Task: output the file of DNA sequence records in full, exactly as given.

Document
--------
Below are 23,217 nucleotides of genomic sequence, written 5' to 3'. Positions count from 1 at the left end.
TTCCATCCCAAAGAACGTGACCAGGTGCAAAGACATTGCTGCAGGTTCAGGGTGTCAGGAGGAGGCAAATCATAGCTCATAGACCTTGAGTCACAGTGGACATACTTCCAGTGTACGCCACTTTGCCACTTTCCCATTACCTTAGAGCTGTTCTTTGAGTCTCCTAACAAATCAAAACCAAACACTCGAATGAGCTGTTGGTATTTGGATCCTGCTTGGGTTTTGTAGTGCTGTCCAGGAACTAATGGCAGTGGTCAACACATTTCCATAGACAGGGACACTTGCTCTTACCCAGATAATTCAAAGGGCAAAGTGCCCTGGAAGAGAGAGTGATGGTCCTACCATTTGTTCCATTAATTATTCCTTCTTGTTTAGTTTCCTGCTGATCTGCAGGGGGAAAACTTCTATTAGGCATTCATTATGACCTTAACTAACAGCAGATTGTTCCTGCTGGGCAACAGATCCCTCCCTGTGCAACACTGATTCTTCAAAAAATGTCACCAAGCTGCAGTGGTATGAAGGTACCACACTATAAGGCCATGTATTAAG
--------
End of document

Below are 23,217 nucleotides of genomic sequence, written 5' to 3'. Positions count from 1 at the left end.
TTCCATCCCAAAGAACGTGACCAGGTGCAAAGACATTGCTGCAGGTTCAGGGTGTCAGGAGGAGGCAAATCATAGCTCATAGACCTTGAGTCACAGTGGACATACTTCCAGTGTACGCCACTTTGCCACTTTCCCATTACCTTAGAGCTGTTCTTTGAGTCTCCTAACAAATCAAAACCAAACACTCGAATGAGCTGTTGGTATTTGGATCCTGCTTGGGTTTTGTAGTGCTGTCCAGGAACTAATGGCAGTGGTCAACACATTTCCATAGACAGGGACACTTGCTCTTACCCAGATAATTCAAAGGGCAAAGTGCCCTGGAAGAGAGAGTGATGGTCCTACCATTTGTTCCATTAATTATTCCTTCTTGTTTAGTTTCCTGCTGATCTGCAGGGGGAAAACTTCTATTAGGCATTCATTATGACCTTAACTAACAGCAGATTGTTCCTGCTGGGCAACAGATCCCTCCCTGTGCAACACTGATTCTTCAAAAAATGTCACCAAGCTGCAGTGGTATGAAGGTACCACACTATAAGGCCATGTATTAAG